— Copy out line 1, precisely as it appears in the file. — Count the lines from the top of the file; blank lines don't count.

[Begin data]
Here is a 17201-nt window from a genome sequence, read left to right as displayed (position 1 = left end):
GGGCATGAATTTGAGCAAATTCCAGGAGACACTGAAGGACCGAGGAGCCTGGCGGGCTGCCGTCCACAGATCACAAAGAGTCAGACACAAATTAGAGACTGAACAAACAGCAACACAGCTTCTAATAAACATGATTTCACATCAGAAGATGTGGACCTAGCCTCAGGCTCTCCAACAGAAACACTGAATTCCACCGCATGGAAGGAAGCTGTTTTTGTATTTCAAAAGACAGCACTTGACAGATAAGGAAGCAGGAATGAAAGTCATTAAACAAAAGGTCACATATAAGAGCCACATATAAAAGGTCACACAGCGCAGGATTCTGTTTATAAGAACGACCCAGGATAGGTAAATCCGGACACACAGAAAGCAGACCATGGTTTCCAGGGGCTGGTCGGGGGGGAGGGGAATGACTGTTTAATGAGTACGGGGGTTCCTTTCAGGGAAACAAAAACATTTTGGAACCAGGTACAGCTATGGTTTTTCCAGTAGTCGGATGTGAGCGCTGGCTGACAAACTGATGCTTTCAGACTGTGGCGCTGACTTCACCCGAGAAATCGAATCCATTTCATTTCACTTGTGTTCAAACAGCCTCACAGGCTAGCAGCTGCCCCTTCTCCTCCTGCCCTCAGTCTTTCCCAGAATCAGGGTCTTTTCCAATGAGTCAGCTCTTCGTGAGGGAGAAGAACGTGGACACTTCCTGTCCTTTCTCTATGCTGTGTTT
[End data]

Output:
Here is a 17201-nt window from a genome sequence, read left to right as displayed (position 1 = left end):